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I want to find out if either a file or personal geodatabase is 9.3, 10.0, 10.1, etc

Is there a way to do this using Python?

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3 Answers 3

up vote 7 down vote accepted

I would try the Describe Workspace release property

http://resources.arcgis.com/en/help/main/10.1/index.html#/Workspace_properties/018v0000002v000000/

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And if I'm using 10.0? –  ian Jan 31 '13 at 20:34
2  
@I-B, in your original question you did ask if you could also find out if a gdb was 10.1, so I think it was fair to assume you were using 10.1, as it's unlikely that previous version (ie: 10.0) would ever be able to tell you anything about a future version gdb. –  RyanDalton Jan 31 '13 at 22:14
    
From the linked help, it looks like there is no differentiation between 10.0 and 10.1 release geodatabases. Both will return the value 3,0,0. –  blah238 Jan 31 '13 at 23:17

Here's an ArcObjects + comtypes solution that works for me at 10.0:

import arcpy
from ESRICOMHelpers import GetESRIModule, CType, NewObj

def GetGDBReleaseVersion(gdbPath):
    """Gets the release version of the given geodatabase."""
    esriGeoDatabase = GetESRIModule("esriGeoDatabase")
    esriGeoprocessing = GetESRIModule("esriGeoprocessing")
    gpUtilities = NewObj(esriGeoprocessing.GPUtilities, esriGeoprocessing.IGPUtilities)
    try:
        dataset = gpUtilities.OpenDatasetFromLocation(gdbPath)
        workspace = CType(dataset, esriGeoDatabase.IWorkspace)
        gdbRelease = CType(workspace, esriGeoDatabase.IGeodatabaseRelease2)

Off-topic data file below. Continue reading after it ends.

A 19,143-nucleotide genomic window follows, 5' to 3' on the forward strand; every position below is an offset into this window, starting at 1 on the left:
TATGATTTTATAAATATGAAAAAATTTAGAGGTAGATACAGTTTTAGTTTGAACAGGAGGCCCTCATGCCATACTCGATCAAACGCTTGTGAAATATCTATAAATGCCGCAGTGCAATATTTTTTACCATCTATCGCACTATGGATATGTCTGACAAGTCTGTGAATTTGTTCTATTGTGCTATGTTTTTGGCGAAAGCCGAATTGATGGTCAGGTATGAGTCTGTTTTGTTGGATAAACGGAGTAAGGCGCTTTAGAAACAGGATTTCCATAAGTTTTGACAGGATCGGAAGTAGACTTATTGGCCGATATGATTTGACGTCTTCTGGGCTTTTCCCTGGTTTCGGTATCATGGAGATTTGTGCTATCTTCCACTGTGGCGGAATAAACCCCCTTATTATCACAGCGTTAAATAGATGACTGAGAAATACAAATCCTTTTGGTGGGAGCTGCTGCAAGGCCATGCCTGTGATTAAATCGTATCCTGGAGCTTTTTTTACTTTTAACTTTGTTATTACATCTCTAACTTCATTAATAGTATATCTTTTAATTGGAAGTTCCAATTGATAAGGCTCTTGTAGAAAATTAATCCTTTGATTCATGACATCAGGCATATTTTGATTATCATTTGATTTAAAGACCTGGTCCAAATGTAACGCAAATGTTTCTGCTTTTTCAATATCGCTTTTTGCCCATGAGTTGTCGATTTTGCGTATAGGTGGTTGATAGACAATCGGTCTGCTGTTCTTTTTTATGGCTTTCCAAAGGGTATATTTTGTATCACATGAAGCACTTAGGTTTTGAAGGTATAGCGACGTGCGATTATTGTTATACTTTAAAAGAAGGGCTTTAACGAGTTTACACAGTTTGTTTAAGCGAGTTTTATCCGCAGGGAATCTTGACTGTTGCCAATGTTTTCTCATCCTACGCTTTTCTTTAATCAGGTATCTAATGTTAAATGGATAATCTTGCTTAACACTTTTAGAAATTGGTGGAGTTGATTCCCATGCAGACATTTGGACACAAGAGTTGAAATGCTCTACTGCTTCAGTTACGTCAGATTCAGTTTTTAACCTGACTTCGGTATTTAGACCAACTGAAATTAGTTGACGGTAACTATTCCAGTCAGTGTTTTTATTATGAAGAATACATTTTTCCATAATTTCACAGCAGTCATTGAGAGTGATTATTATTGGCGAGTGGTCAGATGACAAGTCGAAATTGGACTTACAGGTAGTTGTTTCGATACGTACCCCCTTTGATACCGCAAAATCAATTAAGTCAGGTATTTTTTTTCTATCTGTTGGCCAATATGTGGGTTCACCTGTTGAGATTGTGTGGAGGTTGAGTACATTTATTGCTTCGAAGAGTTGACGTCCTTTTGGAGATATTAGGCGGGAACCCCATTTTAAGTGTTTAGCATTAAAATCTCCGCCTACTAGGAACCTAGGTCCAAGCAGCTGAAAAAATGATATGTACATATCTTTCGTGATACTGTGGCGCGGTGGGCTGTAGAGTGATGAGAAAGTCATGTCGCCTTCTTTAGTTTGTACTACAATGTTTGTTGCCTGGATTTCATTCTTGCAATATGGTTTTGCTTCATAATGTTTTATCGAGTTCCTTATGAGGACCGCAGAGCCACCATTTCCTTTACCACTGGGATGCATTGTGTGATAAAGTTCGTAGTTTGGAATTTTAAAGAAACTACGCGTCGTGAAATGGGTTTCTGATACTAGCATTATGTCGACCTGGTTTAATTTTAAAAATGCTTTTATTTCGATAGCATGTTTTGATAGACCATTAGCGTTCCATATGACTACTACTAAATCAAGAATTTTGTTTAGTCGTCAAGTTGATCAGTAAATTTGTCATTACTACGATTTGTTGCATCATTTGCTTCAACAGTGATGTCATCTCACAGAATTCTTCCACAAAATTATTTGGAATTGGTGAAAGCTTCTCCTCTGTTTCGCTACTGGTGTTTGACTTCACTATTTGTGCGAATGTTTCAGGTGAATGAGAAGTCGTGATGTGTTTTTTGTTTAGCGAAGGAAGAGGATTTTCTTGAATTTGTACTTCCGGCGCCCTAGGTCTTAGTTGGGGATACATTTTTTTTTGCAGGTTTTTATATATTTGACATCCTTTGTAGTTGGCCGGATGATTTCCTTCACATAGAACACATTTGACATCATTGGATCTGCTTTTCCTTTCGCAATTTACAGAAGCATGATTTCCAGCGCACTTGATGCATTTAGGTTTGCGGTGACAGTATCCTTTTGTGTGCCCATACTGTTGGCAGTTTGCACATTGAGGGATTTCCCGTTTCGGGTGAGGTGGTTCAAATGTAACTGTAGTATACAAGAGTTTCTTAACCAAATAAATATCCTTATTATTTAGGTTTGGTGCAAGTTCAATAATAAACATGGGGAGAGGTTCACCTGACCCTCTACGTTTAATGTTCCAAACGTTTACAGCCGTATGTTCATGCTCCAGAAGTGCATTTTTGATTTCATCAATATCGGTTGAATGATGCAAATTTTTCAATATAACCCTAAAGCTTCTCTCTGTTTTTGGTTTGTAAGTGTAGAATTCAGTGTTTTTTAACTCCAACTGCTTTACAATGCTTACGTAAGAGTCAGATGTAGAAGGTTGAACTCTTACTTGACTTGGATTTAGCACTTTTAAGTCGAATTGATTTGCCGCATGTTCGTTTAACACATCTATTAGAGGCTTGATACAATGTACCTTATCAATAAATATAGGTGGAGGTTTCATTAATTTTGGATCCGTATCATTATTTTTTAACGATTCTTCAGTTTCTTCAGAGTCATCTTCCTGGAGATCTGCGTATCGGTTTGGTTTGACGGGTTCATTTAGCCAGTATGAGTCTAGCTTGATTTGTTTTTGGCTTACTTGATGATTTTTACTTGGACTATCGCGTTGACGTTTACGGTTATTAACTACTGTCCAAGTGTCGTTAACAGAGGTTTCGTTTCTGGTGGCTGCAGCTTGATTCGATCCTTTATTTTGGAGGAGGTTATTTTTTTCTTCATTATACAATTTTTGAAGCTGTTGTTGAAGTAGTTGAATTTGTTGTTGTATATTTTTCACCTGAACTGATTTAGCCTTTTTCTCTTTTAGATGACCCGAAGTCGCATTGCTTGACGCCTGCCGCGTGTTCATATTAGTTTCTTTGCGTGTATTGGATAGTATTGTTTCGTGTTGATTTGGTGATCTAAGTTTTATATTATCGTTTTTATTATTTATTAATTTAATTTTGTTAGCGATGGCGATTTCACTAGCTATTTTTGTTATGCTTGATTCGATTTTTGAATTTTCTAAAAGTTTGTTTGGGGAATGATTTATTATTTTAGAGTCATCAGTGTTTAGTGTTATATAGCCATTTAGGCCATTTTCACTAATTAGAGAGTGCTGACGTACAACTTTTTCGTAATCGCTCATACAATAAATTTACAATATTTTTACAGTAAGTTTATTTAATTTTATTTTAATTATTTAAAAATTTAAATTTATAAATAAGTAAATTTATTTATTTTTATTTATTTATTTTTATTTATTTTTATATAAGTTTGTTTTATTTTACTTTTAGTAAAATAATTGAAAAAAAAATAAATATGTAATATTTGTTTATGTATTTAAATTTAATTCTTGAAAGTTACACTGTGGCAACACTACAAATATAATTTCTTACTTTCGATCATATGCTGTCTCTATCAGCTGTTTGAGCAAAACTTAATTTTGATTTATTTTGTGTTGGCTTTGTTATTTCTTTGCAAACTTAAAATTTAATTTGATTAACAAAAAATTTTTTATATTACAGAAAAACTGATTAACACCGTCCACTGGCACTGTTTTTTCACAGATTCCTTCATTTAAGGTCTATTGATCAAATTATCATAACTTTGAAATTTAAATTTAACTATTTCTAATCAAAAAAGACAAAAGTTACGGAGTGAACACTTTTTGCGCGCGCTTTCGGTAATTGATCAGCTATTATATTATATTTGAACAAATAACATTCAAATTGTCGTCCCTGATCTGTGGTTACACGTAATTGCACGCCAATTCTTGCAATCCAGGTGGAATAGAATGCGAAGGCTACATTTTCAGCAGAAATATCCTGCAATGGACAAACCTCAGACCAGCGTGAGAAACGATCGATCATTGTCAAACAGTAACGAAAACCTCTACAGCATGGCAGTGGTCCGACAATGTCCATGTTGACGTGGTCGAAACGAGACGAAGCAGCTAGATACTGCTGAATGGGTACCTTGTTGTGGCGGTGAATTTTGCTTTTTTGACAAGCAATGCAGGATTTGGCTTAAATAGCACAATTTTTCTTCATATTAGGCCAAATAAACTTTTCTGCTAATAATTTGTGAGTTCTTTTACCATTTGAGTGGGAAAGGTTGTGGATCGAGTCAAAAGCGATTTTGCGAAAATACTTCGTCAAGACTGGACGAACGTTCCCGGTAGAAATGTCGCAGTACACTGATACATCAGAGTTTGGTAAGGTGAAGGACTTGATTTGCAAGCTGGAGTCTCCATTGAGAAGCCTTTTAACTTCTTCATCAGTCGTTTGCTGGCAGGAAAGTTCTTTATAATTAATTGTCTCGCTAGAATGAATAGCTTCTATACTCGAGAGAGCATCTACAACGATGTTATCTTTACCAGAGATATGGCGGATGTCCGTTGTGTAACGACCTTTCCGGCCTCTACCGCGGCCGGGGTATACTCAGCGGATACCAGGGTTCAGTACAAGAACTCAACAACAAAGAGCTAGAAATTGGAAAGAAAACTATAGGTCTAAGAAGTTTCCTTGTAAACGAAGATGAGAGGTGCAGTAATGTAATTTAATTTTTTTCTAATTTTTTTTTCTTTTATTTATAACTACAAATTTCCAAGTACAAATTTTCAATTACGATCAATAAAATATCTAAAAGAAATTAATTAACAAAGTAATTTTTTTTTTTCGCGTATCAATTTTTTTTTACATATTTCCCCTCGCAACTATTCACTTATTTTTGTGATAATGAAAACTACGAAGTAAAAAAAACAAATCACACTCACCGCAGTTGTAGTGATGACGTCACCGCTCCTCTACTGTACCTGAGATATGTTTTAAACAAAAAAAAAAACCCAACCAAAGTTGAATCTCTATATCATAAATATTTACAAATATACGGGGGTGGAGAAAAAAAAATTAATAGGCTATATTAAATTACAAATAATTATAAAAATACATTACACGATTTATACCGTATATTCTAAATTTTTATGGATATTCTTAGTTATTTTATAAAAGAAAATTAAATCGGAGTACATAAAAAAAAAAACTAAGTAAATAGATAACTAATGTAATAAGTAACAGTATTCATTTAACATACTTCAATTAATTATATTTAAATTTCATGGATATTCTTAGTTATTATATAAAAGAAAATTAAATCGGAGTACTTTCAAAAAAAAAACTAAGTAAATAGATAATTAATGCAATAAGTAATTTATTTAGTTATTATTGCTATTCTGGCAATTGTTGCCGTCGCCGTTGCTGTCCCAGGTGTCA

return "%d.%d" % (gdbRelease.MajorVersion + 7, gdbRelease.MinorVersion)
    except:
        return None

if __name__ == "__main__":
    print GetGDBReleaseVersion(r"C:\GISData\test.gdb")

Output:

>>> 
10.0

Grab comtypes here and ESRICOMHelpers here. If you are at 10.1 be sure to tweak comtypes' automation.py as described in this answer.

Note: Be warned that this also returns 10.0 for 10.1 geodatabases when run from ArcGIS 10.0! Edit: Actually this returns 10.0 for a 10.1 file geodatabase when run from ArcGIS 10.1 as well! Not sure what is going on :|

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Are you sure it is a 10.1 GeoDatabase and not just a 10.0 database that has been opened in 10.1? Can you use the "upgrade Geodatabase" button on it? help.arcgis.com/en/arcgisdesktop/10.0/help/index.html#//… –  Ragi Yaser Burhum Jan 31 '13 at 22:54
    
It says it's at the current release on my 10.1 box and I cannot upgrade it. –  blah238 Jan 31 '13 at 23:00
1  
ArcGIS bug for sure :) –  Ragi Yaser Burhum Jan 31 '13 at 23:01
1  
Actually the 10.1 arcpy Workspace describe release property returns the same for both 10.0 and 10.1 release geodatabases as well: resources.arcgis.com/en/help/main/10.1/index.html#/… –  blah238 Jan 31 '13 at 23:16
1  
All that code does is do a select() on one of the tables that has a string called version. That string gets updated whenever the GeoDatabase schema gets changed. It is very possible that the GeoDatabase schema was not changed for that release, and hence nobody touched the code and hence the value did not get touched. IMHO, it should get touched by every release, but I guess if the schema is the same it means it can be opened on both ArcGIS versions - so in reality there is no "10.1" GDB, just a 10.0 GDB. –  Ragi Yaser Burhum Feb 1 '13 at 0:12

Good question! In 10.0, I cannot find any Python method for describing the version of the geodatabase. I've tested using the Upgrade geodatabase GP tool in 10.1 and it might be helpful.

"The Upgrade Geodatabase tool will only work against geodatabases that are at a previous release."

This means we can test running this tool without setting the option "Upgrade geodatabase" just to see if it will execute (if the geodatabase is of the same version it won't execute). If it will - then it is of current version (only the pre-requisites check will be performed and the geodatabase will be left untouched).

Regarding testing 9.3 and 10.1 - I was thinking of trying to create a sample dataset that is possible to create only in geodatabase of version 10.0 / 10.1 and then check if it gets created. If not - then it is 9.3 / 10.1.

Not the most elegant solution though...

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